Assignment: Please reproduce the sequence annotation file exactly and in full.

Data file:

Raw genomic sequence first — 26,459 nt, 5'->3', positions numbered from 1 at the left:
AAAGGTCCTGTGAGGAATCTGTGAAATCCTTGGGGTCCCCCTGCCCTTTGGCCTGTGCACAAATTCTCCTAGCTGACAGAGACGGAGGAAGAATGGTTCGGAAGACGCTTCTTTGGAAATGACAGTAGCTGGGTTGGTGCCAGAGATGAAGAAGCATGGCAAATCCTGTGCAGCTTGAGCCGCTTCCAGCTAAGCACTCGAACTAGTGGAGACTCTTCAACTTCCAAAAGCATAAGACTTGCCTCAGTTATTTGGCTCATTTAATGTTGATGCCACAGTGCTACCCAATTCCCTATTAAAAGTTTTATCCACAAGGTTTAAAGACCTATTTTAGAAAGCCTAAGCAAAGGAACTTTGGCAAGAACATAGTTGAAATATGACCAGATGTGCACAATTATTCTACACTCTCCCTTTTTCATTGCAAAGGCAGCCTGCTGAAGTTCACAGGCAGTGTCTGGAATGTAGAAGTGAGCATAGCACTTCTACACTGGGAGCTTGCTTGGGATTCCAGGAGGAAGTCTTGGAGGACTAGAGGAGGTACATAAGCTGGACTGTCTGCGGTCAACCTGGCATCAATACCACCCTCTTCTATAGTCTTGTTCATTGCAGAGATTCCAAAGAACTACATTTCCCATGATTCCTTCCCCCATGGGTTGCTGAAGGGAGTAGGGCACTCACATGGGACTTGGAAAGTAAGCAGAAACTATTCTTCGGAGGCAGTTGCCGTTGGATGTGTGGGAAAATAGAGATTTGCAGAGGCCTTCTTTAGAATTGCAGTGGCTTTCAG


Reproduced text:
Raw genomic sequence first — 26,459 nt, 5'->3', positions numbered from 1 at the left:
AAAGGTCCTGTGAGGAATCTGTGAAATCCTTGGGGTCCCCCTGCCCTTTGGCCTGTGCACAAATTCTCCTAGCTGACAGAGACGGAGGAAGAATGGTTCGGAAGACGCTTCTTTGGAAATGACAGTAGCTGGGTTGGTGCCAGAGATGAAGAAGCATGGCAAATCCTGTGCAGCTTGAGCCGCTTCCAGCTAAGCACTCGAACTAGTGGAGACTCTTCAACTTCCAAAAGCATAAGACTTGCCTCAGTTATTTGGCTCATTTAATGTTGATGCCACAGTGCTACCCAATTCCCTATTAAAAGTTTTATCCACAAGGTTTAAAGACCTATTTTAGAAAGCCTAAGCAAAGGAACTTTGGCAAGAACATAGTTGAAATATGACCAGATGTGCACAATTATTCTACACTCTCCCTTTTTCATTGCAAAGGCAGCCTGCTGAAGTTCACAGGCAGTGTCTGGAATGTAGAAGTGAGCATAGCACTTCTACACTGGGAGCTTGCTTGGGATTCCAGGAGGAAGTCTTGGAGGACTAGAGGAGGTACATAAGCTGGACTGTCTGCGGTCAACCTGGCATCAATACCACCCTCTTCTATAGTCTTGTTCATTGCAGAGATTCCAAAGAACTACATTTCCCATGATTCCTTCCCCCATGGGTTGCTGAAGGGAGTAGGGCACTCACATGGGACTTGGAAAGTAAGCAGAAACTATTCTTCGGAGGCAGTTGCCGTTGGATGTGTGGGAAAATAGAGATTTGCAGAGGCCTTCTTTAGAATTGCAGTGGCTTTCAG